9 Tips to Finding the Perfect Videographer or Video Production Company

 In Flow Blog

VIDEO IS UBIQUITOUS

Across all industries, video is used as an effective tool in communicating important messages. It is a time-tested format for engaging audiences, and nearly every brand on the internet has some sort of motion picture product. In this day and age, not utilizing the power of video is as rare (and foolish) as refusing to use email or only paying for a landline.

Want to increase sales? Boost your brand’s awareness? Inform your employees? Recruit better talent? Raise money for your non-profit? Send a holiday video card to your clients? No other format is as immediate and engaging to human beings as video. Moving images—especially when combined with carefully chosen music, voice, and graphics—are pretty much irresistible to the human brain. 

The problem with a powerful tool is that in the wrong hands it can do a lot of damage. If we’re completely honest, most business owners or organizational leaders are not artists. They don’t think about problems from an aesthetic point of view. If they’re left in charge, the videos they create can often be pretty utilitarian, merely relaying information or making a sales pitch.

There’s a lot riding on who you hire to represent your organization through video. How do you make it less of a gamble? Well, you could hire Flow! But whether it’s with us or one of our competitors, here are nine tips we think will serve you well on your quest to create powerful, engaging video.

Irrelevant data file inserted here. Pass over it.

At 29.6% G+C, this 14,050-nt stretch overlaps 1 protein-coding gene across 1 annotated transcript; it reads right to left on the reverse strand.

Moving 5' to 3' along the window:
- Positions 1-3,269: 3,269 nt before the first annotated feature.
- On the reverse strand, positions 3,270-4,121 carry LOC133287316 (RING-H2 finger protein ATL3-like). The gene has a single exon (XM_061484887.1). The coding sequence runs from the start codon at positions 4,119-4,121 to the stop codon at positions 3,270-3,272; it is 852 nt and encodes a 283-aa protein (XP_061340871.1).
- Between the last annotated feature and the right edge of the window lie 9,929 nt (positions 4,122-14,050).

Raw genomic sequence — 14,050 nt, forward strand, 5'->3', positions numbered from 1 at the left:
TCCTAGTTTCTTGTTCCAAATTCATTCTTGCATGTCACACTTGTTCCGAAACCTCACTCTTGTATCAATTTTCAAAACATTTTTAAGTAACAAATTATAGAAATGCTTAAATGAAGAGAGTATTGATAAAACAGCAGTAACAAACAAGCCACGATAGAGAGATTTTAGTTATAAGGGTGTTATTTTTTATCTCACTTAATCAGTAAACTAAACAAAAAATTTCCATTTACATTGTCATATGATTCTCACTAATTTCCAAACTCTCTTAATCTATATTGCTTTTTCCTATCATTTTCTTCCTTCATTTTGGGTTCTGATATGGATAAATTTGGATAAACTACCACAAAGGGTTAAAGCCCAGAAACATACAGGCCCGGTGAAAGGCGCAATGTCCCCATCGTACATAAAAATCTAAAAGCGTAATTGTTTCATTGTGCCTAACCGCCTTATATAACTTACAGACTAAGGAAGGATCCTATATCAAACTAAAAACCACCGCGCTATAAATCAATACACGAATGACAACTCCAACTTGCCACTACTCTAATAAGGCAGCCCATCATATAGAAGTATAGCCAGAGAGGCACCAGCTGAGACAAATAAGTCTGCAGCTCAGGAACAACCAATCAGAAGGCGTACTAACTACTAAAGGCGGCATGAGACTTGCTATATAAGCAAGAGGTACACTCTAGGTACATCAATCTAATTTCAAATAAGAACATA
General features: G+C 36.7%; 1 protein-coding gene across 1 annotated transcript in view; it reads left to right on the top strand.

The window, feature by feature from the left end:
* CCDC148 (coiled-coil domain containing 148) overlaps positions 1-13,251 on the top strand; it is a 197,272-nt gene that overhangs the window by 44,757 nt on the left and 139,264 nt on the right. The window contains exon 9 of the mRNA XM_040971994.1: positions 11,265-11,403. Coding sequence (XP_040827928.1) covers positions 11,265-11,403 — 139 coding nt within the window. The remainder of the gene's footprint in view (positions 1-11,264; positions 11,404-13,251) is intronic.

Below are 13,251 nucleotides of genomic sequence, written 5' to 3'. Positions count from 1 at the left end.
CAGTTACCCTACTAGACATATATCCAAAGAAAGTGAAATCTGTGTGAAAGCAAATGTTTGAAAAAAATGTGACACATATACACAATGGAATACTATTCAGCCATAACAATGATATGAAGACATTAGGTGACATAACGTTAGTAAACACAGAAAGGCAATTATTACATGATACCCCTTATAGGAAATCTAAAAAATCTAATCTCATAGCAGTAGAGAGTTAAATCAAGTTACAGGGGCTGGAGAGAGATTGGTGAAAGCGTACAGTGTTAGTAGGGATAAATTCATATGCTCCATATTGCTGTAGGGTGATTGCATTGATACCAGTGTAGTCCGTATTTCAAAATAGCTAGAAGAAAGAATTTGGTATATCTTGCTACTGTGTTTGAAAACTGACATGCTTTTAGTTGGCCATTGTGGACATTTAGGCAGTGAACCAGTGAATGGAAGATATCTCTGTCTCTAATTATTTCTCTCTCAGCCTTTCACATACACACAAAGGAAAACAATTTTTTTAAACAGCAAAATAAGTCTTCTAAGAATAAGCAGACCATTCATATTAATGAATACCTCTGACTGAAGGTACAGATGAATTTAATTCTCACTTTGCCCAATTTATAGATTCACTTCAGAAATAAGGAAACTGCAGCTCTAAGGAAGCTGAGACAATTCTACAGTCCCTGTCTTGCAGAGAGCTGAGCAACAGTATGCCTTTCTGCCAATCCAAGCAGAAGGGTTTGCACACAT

a-human-thing
A HUMAN THINGEpisode 5, "My World Infinite"
  1. Look For a Solid Relationship

If we had to give you one piece of advice, it would be to look for a video company that feels comfortable and compatible with your values and culture. Look for someone with whom you can establish a strong relationship. Find someone or a group you feel comfortable being around. Whether it’s one person or a large production company, make sure you like being in a room with them. Fancy images, large cameras, and drones are all well and good, but if you aren’t getting what you need from your creative team, those dreamy looking shots won’t mean anything.

taking notes
  1. Make Sure They Stay Focused On the Message